On June 6, Rev. Ebony Grisom (left) and Matt Hall (right) led a contingent of Campus Ministry staff to protest the murder of George Floyd and systemic racism. Here they share their conversation about what lead them to organize their colleagues, their thoughts on racial justice and systemic racism, and the Black Lives Matter movement.
Reflecting on our day together memorializing George Floyd and declaring that Black Lives Matter, four prominent themes emerged: pilgrimage, community, hospitality, and witnessing.
Our journey was born in the wake of our office’s statement in response to this current iteration of police brutality and anti-Black violence. We had attended protests previously but thought attending with our colleagues would allow us to embody our words with deeds.
The afternoon of the protest, we met our colleagues in Dahlgren Quad. Initially, we planned to drive or rideshare to the protest. Yet, we felt the Spirit leading us to walk instead. What could have been a short trip to Capitol Hill became a deliberate pilgrimage and, after Fr. Greg Schenden, SJ led us in prayer we were on our way. Some folks met us in the Quad to wish us off (and provide refreshments!); others walked partway before returning home; still others trekked the whole seven-mile round trip.
As pilgrims do, there were times where our group all walked together and times where some drifted farther ahead or farther back. When we did get separated, those in front would wait, or even retrace their steps, to reconnect with those from whom they had been separated. Each of us continued walking, embodying what our theology teaches as we prayed with our feet for an end to racism and police violence.
An amazing thread throughout the journey was the sense of community. Our Campus Ministry cohort formed a small community, certainly, but along the way, our group grew as we added friends, met strangers, came upon other Georgetown students and staff, and joined in solidarity with more than ten thousand others to say that our faiths are not passive, our faiths do not sanction violence, and our faiths teach that all people are made in the image of God and deserve the dignity that this accords.
Contrary to baseless partisan depictions of the D.C. protests as unruly, we were constantly amazed at the positivity, hospitality, and generosity found all throughout the day. Every couple of blocks, people were handing out free water bottles, Gatorade, chips, or granola bars. Law students distributed pamphlets outlining protestors’ rights. Social workers had set up tents to talk to passersby. Some people gave out face masks to help mitigate COVID risks. There were boxes full of hand-written thank you letters and messages of support from anonymous folks who perhaps couldn’t attend themselves. We passed a spot where you could make yourself a protest sign. A group of drummers was performing, and people danced to the beat. The rector of Saint John’s Episcopal Church (site of the president’s now-infamous photo op just five days prior) was outside in his collar, praying with protestors and passing out water. In short, this was “We, the people,” or perhaps even we, the Body of Christ, creating a microcosm of the beloved community that we long to see, where the hungry are fed, the thirsty are slaked, the sick are cared for, the gifts of all can be celebrated, and the evil of racism is pulled down.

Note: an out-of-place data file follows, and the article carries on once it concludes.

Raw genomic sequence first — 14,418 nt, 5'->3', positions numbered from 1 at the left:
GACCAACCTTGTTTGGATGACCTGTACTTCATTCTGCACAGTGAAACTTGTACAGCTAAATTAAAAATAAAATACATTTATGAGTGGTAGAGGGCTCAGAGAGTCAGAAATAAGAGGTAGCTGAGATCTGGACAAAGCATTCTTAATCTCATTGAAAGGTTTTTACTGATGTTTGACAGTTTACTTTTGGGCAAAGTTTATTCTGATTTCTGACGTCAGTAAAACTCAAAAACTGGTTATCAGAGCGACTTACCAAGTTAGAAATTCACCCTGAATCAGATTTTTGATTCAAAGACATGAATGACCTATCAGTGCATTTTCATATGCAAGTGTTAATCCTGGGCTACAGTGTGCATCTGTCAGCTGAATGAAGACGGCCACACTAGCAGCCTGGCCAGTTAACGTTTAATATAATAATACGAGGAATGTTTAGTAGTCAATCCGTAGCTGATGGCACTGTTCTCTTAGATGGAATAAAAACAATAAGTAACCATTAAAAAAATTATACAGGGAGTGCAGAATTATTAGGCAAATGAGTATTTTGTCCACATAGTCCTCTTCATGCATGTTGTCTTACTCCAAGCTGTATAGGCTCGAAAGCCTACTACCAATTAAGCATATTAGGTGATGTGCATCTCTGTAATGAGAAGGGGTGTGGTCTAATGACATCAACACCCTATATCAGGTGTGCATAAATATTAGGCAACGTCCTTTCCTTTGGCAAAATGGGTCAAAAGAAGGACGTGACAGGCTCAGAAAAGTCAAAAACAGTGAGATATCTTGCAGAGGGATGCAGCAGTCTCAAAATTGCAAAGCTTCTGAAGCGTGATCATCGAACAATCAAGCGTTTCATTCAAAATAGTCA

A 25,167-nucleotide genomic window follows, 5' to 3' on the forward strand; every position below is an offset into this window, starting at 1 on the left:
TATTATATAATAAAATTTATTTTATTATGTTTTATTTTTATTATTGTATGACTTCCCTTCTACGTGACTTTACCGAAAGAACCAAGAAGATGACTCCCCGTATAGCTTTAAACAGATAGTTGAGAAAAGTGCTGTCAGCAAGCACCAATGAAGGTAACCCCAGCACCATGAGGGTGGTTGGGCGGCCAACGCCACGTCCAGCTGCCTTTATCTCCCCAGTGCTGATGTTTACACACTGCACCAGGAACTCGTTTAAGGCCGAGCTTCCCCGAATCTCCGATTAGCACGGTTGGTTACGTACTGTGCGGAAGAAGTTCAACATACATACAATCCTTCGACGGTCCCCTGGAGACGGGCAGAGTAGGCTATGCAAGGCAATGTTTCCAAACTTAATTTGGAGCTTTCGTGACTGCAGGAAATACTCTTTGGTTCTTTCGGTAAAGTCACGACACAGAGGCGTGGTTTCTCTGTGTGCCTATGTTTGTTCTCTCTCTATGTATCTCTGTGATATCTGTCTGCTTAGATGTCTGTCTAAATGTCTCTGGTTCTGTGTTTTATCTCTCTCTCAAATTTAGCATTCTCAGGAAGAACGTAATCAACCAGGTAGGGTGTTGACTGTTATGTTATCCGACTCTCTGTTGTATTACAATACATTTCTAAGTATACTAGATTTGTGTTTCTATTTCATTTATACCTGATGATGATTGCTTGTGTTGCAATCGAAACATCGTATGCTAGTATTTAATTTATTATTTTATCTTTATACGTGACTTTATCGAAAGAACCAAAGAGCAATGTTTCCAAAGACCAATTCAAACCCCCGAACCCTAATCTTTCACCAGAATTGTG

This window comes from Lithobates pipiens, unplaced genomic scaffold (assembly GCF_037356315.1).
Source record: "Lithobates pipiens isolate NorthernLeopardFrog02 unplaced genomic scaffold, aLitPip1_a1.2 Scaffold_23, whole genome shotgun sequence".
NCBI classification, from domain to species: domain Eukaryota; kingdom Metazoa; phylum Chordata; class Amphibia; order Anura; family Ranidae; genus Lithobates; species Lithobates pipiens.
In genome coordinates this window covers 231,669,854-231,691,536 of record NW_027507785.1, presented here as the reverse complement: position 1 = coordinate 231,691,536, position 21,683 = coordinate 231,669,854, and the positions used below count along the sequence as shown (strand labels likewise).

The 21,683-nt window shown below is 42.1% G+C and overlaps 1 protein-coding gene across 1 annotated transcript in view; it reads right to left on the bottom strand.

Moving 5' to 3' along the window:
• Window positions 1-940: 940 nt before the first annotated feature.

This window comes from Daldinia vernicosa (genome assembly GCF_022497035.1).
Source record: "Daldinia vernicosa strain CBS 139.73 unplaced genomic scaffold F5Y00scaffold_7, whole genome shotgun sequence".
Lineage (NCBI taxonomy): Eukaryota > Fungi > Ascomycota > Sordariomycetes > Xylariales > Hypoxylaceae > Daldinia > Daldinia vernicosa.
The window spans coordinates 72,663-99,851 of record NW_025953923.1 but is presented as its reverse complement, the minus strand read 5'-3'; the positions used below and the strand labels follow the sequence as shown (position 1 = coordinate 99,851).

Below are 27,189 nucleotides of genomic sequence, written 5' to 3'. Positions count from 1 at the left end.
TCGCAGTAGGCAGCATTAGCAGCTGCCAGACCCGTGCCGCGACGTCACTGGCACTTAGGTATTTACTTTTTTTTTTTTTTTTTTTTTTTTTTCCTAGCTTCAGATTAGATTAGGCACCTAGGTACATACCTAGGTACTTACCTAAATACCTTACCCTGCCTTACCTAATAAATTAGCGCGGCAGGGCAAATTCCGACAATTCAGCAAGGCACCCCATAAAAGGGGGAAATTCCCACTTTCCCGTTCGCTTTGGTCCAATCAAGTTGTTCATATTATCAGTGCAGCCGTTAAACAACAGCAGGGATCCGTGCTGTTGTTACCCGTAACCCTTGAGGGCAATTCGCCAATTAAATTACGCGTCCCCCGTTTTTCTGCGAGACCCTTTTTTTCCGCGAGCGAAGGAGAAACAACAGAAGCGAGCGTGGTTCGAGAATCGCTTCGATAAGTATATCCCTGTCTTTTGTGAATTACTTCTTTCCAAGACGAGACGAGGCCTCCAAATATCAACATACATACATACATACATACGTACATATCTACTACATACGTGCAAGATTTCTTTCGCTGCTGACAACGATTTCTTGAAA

Finally, we came to bear witness to our (Christian) faith: racism is antithetical to the Gospel. We also came to witness this historic moment in time when we as a nation say that we cannot wait any longer to dismantle racism, white supremacy, and anti-Blackness. As people of faith, as inheritors of Georgetown’s Jesuit tradition, we have a responsibility to be women and men for others. This includes celebrating our diversity, putting theological contemplation into pro-social action, recognizing the unique gifts and challenges of our black and brown neighbors, and doing justice, all for the greater glory of God. We cannot stand idly by while others continue to cry out, “How long, O Lord?” So we journeyed both to witness and participate in the movement for Black lives and to be a witness to the love God has for all God’s black and brown children. This was protest as testimony.
This is not the end of our journey, but it was certainly a memorable, inspiring, and encouraging milestone.
Rev. Ebony Grisom is a Protestant chaplain at Georgetown’s Law Center and Main Campus.
Matt Hall is the associate director for Residential Ministry on the Main Campus.